Articles

Ubuntu 9.10 + Reliance NetConnect Broadband Modem (Huawei EC1260) + NetworkManager = Works Out Of The Box

Note: This article will help you to "Dial" your USB CDMA modem with Network Manager in Ubuntu, Assuming it's already working fine with wvdial. If you are modem is not detected or working by wvdial, then it's problem with Modem Detection in Ubuntu, if this is the case, then this solution is not for you.

Update: If you are on Ubuntu 10.04 LTS (Lycid Lynx) Beta - 1, please test ModemManager [1] and submit your response here [2], your feedback would help us to push this package to final build.

[1] http://launchpadlibrarian.net/43125454/modemmanager_0.3.git.20100404%7Et...
[2] https://bugs.launchpad.net/network-manager/+bug/461096

Upgrade Ubuntu 9.10 To Ubuntu 10.04 LTS (RC Release)

Everybody knows that Change is coming. So, let me help you guys to experience the change. Yesterday, Ubuntu team has announced Release Candidate for Ubuntu 10.04 LTS (Long Term Support, Updates up to 3 years) for Desktop, Servers, Cloud Computing and Netbooks. There would not be much change in Release Candidate and Final Release of Ubuntu 10.04 LTS. Please refer the release notes for further information. Now, time to upgrade, I am sure this would be adventure ride for novice Ubuntu user.I used to do this upgrade during BETA cycle, sorry for being late.

Learning iptables

Before you start to learn 'IPTable' you known about these:

1) IP Address
An Internet Protocol(IP) address is a logical address. A computer network utilizing the IP for
communication between its node. IP addresses are stored as binary numbers, they are displayed in human-
readable notification such as 192.168.1.111(IPv4) and 2001:db8:0:0:547:12:1(IPv6).

2) Network Address
A network address serves as a unique indentifire for a computer on a network. Computer can determine
the addresses of other computers on the network and use thaese addresses to send messages to each other.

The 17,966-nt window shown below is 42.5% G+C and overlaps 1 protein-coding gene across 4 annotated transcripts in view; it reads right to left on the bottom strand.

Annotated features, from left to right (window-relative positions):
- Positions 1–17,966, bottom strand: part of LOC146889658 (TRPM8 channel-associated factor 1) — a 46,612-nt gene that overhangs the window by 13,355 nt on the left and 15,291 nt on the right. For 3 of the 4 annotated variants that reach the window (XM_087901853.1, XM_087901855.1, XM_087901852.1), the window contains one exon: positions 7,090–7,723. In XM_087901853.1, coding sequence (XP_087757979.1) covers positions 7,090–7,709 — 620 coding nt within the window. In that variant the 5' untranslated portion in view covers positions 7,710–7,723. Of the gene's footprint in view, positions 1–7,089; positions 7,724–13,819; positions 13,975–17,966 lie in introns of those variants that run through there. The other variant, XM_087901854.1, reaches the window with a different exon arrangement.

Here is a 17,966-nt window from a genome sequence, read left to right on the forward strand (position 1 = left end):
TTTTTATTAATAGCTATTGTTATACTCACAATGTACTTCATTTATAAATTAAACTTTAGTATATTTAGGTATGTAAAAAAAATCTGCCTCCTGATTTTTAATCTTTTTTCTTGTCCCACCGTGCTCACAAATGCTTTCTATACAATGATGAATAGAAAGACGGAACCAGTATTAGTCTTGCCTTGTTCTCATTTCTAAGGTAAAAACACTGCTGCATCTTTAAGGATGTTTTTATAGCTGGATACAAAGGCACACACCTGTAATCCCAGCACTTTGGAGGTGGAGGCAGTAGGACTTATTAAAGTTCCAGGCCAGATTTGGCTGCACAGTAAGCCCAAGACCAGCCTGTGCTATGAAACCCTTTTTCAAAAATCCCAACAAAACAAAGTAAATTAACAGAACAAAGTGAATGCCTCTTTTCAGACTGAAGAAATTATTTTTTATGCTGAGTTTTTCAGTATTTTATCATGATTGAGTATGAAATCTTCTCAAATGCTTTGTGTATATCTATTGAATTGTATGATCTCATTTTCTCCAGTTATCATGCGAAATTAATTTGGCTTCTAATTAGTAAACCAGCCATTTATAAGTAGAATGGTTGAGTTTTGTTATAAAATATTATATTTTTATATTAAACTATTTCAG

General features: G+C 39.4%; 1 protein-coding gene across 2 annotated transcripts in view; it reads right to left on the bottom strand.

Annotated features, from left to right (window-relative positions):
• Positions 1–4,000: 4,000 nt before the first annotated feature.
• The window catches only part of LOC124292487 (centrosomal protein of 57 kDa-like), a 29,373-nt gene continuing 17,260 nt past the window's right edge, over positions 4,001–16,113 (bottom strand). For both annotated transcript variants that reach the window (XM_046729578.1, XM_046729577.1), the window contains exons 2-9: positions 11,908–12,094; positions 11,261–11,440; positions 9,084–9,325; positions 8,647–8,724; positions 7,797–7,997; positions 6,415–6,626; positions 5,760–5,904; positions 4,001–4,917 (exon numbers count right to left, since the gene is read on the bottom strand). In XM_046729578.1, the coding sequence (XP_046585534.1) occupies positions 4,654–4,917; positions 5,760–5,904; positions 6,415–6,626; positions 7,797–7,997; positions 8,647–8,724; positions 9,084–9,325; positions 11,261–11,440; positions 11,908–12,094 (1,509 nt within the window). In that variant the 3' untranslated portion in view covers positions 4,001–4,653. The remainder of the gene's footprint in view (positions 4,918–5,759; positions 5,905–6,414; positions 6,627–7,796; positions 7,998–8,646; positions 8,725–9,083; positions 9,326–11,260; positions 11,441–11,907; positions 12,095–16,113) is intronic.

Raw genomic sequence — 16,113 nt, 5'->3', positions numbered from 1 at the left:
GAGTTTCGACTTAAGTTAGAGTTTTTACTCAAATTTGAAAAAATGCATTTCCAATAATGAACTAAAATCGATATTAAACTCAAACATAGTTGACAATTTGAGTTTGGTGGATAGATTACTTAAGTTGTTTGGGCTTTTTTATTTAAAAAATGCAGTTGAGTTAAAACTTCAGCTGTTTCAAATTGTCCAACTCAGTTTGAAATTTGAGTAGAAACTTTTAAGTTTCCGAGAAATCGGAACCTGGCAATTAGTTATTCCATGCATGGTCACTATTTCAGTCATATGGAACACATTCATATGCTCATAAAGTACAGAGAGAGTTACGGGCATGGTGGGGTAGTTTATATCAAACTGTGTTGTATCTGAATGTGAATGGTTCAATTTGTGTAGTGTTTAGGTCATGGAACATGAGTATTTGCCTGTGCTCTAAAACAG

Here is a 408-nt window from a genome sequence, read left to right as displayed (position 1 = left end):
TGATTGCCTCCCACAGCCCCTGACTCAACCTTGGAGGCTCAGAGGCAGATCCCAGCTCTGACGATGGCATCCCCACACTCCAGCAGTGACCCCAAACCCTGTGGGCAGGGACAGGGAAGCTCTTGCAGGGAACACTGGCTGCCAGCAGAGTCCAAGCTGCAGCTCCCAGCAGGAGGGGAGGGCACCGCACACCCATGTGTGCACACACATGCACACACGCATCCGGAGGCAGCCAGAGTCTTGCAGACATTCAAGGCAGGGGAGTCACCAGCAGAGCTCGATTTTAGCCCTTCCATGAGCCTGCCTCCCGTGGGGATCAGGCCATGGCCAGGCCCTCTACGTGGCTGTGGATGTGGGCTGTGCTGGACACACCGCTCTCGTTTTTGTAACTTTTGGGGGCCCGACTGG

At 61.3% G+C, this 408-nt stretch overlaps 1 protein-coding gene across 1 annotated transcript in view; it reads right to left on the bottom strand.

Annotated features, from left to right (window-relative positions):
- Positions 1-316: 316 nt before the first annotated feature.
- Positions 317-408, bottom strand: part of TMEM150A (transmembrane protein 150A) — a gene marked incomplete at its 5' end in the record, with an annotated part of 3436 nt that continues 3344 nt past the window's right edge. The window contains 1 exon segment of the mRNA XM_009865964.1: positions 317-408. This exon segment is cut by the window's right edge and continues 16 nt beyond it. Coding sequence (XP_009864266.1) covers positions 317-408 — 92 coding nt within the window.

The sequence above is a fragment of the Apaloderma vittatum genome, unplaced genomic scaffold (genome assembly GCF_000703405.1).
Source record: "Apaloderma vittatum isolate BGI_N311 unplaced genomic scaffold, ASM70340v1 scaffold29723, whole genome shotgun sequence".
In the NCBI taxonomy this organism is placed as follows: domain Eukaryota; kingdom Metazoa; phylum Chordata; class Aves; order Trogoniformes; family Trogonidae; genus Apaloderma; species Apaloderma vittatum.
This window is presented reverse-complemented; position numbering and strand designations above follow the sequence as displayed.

You learn more about Network Address learn these:

Finding files using "find".

There are times (specially when someone is using linux) when we don't remember where the required file is. This article will show how to use "file" command to help us in searching any file.Basically "find" can find you anything out of your system.On Debian based distros, find is part of the package "findutils". find allow one to search for files on a file system based on different condition, creation date, modified date, file size, file type, permissions, name ....

Default syntax : find [path] [expression]

Finding a file based on filename :

Suppose we want to find files with name which contains "abcd" in it (for example).

# find / -name *abcd*

Finding the smallest source packages in your repository

Tapped the power of shell filters using the following code to get the 10 smallest packages from the Sources file of the sources of a debian repository:

    grep -A 3 '^Files:' Sources |
        grep tar.gz |
        tr -s ' ' |
        cut -d ' ' -f 3,4 |
        sort -n |
        head

Since I was working on a shell on the repository itself, which seldom happens to most people, I could use this command. But even from your machine, you can find the largest source package using:

    apt-cache showsrc $(dpkg -l | tr -s ' ' | cut -d ' ' -f 2) |
        grep -A 3 '^Files:' |
        grep tar.gz |
        tr -s ' ' |
        cut -d ' ' -f 3,4 |
        sort -n |
        head

Happy hacking